The difference between the measured strip flatness and the target curve is the "flatness error". By using a range of control functions within the mill the roll gap can be adjusted to minimise the flatness error.
Highly accurate mill models for all types of mills
The mill model is achieved by assessment of how the mill responds to control commands. The actual response for each actuator can be derived on-line, or created from a theoretical model, then established by actual operation and expressed as a mathematical function. The combined reaction for all actuators in a mill creats an equation within the operational software which is used to decide how to control the mill in order to achieve optimal flatness performance.
Automatic adaption achieves optimal flatness
Multiple actuators with similar function can interfere with each other. Limiting this interference means applying a certain type of priority to each of them. The most efficient combination of control actions to reduce the flatness error is a least square fit of the action curves to the flatness error, adapting to the actuator priorities. Thus resolving the difference between actual and target flatness.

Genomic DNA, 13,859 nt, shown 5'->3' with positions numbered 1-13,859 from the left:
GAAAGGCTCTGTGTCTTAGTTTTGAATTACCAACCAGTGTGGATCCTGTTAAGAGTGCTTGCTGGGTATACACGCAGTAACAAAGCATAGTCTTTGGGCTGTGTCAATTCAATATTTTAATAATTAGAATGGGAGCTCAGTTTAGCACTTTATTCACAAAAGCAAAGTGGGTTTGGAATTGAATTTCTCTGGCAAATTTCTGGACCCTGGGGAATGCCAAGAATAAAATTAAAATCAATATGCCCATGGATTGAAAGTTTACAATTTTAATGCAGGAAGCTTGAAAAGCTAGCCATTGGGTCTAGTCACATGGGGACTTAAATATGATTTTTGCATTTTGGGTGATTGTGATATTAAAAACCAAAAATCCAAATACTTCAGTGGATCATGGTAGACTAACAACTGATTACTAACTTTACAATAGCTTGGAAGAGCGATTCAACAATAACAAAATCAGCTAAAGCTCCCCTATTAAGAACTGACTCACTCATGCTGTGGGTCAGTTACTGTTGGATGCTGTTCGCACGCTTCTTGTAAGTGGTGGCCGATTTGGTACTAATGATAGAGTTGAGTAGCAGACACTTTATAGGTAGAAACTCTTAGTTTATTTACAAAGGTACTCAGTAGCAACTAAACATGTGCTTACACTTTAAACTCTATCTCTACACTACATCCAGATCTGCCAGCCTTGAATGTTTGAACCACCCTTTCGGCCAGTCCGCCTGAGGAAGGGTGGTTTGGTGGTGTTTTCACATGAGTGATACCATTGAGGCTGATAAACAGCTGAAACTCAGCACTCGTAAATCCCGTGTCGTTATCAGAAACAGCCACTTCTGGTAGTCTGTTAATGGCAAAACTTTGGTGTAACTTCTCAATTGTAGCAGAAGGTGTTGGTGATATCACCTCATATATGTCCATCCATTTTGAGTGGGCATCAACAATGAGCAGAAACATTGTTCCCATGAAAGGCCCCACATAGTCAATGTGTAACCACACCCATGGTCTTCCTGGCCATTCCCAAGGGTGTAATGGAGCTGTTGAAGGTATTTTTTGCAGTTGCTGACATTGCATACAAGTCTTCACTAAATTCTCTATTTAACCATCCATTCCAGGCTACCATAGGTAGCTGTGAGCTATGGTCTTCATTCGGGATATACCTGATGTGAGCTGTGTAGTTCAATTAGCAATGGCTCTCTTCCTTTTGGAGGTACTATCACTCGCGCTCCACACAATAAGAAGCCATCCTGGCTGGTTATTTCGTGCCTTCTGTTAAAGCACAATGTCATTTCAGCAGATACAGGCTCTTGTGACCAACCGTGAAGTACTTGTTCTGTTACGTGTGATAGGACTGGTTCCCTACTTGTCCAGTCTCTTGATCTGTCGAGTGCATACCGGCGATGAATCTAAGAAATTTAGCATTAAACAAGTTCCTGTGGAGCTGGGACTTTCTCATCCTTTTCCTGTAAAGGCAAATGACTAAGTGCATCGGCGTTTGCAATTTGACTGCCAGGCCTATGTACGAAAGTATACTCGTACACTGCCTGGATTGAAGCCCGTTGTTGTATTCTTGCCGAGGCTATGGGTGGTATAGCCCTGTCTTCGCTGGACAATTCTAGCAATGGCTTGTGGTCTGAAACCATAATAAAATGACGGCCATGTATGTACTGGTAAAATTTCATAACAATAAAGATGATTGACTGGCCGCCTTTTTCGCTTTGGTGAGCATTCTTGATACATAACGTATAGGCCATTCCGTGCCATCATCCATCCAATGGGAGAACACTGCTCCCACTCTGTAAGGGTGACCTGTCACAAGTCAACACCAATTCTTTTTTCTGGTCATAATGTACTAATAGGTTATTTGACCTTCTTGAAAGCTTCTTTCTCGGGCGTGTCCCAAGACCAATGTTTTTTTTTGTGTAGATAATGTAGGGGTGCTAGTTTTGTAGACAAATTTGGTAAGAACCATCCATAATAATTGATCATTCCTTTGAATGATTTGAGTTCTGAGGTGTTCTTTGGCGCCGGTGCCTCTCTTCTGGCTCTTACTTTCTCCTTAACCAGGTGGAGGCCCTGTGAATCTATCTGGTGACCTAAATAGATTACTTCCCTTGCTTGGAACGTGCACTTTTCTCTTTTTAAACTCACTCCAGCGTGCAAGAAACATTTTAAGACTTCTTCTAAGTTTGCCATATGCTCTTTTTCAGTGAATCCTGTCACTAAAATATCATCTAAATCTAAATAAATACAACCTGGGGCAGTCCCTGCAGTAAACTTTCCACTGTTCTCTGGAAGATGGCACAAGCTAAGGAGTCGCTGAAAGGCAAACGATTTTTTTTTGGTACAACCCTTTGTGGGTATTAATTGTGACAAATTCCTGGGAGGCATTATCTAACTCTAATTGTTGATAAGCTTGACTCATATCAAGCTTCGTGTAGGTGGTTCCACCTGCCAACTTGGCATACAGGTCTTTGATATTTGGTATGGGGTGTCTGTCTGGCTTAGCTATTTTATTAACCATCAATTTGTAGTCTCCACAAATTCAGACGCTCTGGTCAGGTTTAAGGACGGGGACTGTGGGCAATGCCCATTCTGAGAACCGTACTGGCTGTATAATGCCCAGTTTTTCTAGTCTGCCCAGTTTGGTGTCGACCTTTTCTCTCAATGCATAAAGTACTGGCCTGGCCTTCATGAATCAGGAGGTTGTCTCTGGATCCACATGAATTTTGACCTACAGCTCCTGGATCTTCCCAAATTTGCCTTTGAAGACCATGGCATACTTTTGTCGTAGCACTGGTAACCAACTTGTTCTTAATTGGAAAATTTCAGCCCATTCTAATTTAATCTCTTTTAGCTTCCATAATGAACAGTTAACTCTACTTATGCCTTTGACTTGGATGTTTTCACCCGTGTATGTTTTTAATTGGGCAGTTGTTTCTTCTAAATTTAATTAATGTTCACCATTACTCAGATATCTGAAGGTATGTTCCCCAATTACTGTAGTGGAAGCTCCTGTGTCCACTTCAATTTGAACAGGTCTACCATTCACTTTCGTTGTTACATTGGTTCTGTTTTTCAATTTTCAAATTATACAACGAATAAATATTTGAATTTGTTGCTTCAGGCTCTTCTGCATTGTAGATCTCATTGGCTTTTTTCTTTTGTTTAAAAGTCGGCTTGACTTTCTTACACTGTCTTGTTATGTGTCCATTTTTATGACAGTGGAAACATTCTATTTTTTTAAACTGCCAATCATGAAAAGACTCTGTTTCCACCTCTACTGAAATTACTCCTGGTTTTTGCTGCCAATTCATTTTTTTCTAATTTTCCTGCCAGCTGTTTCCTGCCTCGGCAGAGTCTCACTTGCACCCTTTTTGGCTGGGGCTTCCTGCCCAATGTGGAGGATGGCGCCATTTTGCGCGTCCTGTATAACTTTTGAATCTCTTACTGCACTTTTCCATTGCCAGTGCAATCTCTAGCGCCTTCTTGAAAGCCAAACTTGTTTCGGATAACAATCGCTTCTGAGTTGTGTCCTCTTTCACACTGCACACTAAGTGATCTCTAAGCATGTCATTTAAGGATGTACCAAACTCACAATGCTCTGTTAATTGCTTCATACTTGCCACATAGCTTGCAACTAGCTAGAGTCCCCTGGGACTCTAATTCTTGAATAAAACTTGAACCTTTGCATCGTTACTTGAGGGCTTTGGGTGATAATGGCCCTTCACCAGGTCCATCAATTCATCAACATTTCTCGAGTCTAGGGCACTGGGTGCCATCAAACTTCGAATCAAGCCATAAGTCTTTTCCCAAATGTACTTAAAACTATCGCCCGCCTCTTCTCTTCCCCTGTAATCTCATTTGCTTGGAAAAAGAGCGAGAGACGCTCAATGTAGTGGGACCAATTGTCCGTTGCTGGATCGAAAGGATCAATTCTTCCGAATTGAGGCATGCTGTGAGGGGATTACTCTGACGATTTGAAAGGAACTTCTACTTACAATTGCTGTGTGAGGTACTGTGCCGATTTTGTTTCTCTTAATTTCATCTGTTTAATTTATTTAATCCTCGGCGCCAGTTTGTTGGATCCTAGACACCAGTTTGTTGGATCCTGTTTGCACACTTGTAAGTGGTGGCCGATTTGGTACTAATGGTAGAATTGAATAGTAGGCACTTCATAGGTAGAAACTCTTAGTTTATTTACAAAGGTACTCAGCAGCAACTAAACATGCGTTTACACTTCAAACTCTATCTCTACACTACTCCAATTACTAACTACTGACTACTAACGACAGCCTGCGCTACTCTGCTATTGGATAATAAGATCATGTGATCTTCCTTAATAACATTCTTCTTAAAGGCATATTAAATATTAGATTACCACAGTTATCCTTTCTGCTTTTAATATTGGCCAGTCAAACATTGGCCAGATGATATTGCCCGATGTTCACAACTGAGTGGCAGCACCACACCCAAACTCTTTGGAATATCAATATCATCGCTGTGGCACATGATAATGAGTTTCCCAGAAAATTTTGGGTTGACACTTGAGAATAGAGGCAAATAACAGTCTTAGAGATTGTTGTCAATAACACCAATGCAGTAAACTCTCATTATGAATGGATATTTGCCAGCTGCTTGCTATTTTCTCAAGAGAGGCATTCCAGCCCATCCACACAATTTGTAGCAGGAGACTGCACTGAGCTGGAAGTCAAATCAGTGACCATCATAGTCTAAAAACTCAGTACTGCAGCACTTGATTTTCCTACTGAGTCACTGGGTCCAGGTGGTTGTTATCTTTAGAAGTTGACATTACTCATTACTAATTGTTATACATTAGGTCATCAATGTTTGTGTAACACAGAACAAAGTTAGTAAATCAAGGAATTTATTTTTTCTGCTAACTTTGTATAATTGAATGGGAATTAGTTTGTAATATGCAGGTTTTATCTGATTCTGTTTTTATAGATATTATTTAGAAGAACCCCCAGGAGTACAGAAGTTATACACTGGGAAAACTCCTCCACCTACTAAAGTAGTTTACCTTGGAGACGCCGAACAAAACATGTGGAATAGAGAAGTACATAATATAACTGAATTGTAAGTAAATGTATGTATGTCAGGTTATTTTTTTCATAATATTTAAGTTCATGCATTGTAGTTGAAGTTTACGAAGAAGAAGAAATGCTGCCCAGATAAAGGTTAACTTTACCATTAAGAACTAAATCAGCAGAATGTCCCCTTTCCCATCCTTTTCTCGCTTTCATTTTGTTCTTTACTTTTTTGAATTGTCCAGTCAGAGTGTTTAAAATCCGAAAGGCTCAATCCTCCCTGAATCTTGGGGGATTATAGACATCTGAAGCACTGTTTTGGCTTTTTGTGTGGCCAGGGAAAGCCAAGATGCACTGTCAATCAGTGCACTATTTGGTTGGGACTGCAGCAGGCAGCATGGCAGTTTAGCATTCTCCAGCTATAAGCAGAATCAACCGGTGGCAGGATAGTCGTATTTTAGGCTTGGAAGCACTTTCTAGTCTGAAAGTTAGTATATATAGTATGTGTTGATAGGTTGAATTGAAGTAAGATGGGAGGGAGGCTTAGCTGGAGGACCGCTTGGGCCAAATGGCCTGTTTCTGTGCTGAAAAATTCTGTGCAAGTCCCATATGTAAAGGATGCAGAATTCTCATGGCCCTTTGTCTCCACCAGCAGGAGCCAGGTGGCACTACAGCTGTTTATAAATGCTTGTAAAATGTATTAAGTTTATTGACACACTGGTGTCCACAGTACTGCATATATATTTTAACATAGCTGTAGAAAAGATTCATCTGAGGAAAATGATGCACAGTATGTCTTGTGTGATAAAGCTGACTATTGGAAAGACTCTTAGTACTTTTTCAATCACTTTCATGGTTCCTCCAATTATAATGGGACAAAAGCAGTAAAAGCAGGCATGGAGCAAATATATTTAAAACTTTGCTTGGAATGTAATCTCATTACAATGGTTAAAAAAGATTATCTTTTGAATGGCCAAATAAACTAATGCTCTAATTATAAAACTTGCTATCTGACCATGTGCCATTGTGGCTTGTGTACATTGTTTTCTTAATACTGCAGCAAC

Flatness Control with Extended Singular Value Decomposition (ESVD)
A problem in many Cluster Mills is that several different actuator combinations will cause the same flatness change. To find the optimal actuator combination in any given situation has until recently been impossible. ABB:s patented method will however find these actuator combinations while considering all constraints e.g. actuator speed and available range. Minimal wear on actuators and bearings are achieved thru the optimal actuator pattern. Traditional control systems are extremely sensitive to model errors and flatness errors even if these are very small. The ESVD method ensure a robust, fully automatic control even in mills with a large number of actuators.